UK charity Remap - update on progress of bespoke solution to enable independent control of wheelchair and tabletFollow article
Remap is a UK charity that provides bespoke engineered solutions to help people with disabilities to achieve greater independence and quality of life ( Remap.org.uk ). As reported in our recent article - UK charity Remap provides bespoke solution for independent control of wheelchair and tablet, we are providing a solution for Kane to become more independent by giving him the ability to control various components of his wheelchair that normally are carried out for him by his parents or a carer.
When Kane wishes to use his tablet, it is swung in front of him on a hinged Daessy support arm. This arm is hinged to the bottom frame of the wheelchair which allows it to move forward in front of him, or backwards behind the rear handrails. At the top end of the arm, there is another hinge that allows a second section to be lowered horizontally in front of him and is where the tablet is mounted. Kane is then given a mouth pointer with which he can then use his tablet.
When Kane wishes to drive his wheelchair using a chin operated joystick, the tablet arm is moved out of the way by lifting the top section up, and then swinging the whole arm backwards behind the rear handrails. The arm with the joystick is then slid into its fixed support bracket, which then holds the joystick just in front of Kane’s chin.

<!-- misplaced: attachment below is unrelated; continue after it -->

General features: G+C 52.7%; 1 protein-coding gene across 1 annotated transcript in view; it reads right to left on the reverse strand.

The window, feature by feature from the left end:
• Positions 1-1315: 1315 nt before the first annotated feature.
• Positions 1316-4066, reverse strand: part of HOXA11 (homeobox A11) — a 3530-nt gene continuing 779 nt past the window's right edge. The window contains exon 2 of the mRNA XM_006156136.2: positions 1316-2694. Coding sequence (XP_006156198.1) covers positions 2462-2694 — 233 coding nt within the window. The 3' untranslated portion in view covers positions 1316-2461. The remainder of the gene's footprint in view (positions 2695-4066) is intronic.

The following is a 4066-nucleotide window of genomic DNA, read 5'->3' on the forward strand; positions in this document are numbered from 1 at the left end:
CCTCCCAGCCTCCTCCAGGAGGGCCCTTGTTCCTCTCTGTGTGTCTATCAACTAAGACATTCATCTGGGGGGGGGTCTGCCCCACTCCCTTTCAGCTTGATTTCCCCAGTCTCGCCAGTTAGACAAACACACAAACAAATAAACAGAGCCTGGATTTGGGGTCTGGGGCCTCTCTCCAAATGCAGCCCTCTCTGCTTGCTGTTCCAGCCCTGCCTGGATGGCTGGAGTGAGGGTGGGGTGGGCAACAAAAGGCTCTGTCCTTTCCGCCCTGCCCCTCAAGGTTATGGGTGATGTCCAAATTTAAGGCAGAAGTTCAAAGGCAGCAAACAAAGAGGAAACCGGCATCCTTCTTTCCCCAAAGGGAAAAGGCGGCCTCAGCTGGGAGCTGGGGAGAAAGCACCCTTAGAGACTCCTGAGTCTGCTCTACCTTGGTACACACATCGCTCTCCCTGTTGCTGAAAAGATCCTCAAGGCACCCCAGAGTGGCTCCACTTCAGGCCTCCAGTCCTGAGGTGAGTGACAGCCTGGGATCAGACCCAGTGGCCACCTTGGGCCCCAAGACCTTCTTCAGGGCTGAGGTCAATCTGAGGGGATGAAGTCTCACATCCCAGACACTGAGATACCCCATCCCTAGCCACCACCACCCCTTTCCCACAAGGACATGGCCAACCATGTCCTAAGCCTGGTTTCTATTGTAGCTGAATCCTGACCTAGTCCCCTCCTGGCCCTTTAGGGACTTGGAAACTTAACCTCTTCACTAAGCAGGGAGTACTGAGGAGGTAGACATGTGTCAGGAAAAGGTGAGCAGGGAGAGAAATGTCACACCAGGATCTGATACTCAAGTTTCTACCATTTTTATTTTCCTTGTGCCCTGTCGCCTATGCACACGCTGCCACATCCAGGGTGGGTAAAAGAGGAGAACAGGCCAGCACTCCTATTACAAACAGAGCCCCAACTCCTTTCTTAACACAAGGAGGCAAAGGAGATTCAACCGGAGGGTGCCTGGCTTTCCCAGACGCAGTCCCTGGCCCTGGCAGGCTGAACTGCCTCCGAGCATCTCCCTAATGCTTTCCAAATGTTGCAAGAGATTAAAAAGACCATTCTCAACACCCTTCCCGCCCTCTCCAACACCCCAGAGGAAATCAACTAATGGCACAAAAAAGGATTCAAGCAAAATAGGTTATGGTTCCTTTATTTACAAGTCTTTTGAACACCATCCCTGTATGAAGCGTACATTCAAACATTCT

Currently, once the tablet is in front of him, he is stuck in the location he finds himself in. Likewise, while using the joystick to drive himself to a location and park the wheelchair, he is then unable to use his tablet. Both these situations require his parents or a carer to swap the support arms around before Kane can change what he is doing. The objectives of this project are to allow Kane to control the movement of the tablet and joystick arms himself without any assistance from anyone else. Despite Kane not being able to use his hands, he is quite adept with using a mouth pointer and can also operate buttons positioned on either side of his head. The idea is therefore to use head controlled buttons to manoeuvre the tablet and joystick arms in and out of position, allowing Kane do decide what he wants to do and when without having to ask for assistance.
One constraint was that whatever solution we came up with, it should not permanently alter any of the components of the wheelchair. E.g. no cutting, drilling, bending, etc. would be carried out. If the project proved to be impossible to do, then all the components could be removed, leaving the chair in its original condition, and usable just like it was before the project was started. This meant that any motors or levers would have to be bolted to, or clamped around the existing support arms, and driven by the new motors.
Initial contact with Daessy & Dutch company HMC- NV confirmed that no off the shelf motorized arms existed, so the only solution was to attempt to develop one ourselves. To prove if it was going to be possible, the focus was to be on motorising the top Daessy hinge first. If that proved successful, then work would continue to develop motorising the remaining motions of forward and backward too, both for the tablet arm, and also the joystick arm.